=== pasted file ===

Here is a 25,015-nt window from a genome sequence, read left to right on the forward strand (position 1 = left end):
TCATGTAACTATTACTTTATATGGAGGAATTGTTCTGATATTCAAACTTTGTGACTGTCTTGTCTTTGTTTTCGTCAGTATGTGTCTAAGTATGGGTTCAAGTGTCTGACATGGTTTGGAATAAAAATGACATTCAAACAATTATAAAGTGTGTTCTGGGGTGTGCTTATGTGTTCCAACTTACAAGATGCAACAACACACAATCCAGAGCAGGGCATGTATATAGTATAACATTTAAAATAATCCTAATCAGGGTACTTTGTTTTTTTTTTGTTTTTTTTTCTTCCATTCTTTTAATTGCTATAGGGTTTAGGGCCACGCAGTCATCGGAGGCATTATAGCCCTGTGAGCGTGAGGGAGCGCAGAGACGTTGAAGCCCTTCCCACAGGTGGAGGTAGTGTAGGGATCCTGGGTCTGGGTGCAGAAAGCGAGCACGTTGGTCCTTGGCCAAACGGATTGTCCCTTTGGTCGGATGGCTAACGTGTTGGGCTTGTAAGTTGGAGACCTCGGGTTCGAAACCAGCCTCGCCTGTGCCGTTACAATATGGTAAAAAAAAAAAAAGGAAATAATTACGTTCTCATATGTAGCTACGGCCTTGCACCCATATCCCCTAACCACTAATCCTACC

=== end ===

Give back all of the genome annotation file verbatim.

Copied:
Here is a 25,015-nt window from a genome sequence, read left to right on the forward strand (position 1 = left end):
TCATGTAACTATTACTTTATATGGAGGAATTGTTCTGATATTCAAACTTTGTGACTGTCTTGTCTTTGTTTTCGTCAGTATGTGTCTAAGTATGGGTTCAAGTGTCTGACATGGTTTGGAATAAAAATGACATTCAAACAATTATAAAGTGTGTTCTGGGGTGTGCTTATGTGTTCCAACTTACAAGATGCAACAACACACAATCCAGAGCAGGGCATGTATATAGTATAACATTTAAAATAATCCTAATCAGGGTACTTTGTTTTTTTTTTGTTTTTTTTTCTTCCATTCTTTTAATTGCTATAGGGTTTAGGGCCACGCAGTCATCGGAGGCATTATAGCCCTGTGAGCGTGAGGGAGCGCAGAGACGTTGAAGCCCTTCCCACAGGTGGAGGTAGTGTAGGGATCCTGGGTCTGGGTGCAGAAAGCGAGCACGTTGGTCCTTGGCCAAACGGATTGTCCCTTTGGTCGGATGGCTAACGTGTTGGGCTTGTAAGTTGGAGACCTCGGGTTCGAAACCAGCCTCGCCTGTGCCGTTACAATATGGTAAAAAAAAAAAAAGGAAATAATTACGTTCTCATATGTAGCTACGGCCTTGCACCCATATCCCCTAACCACTAATCCTACC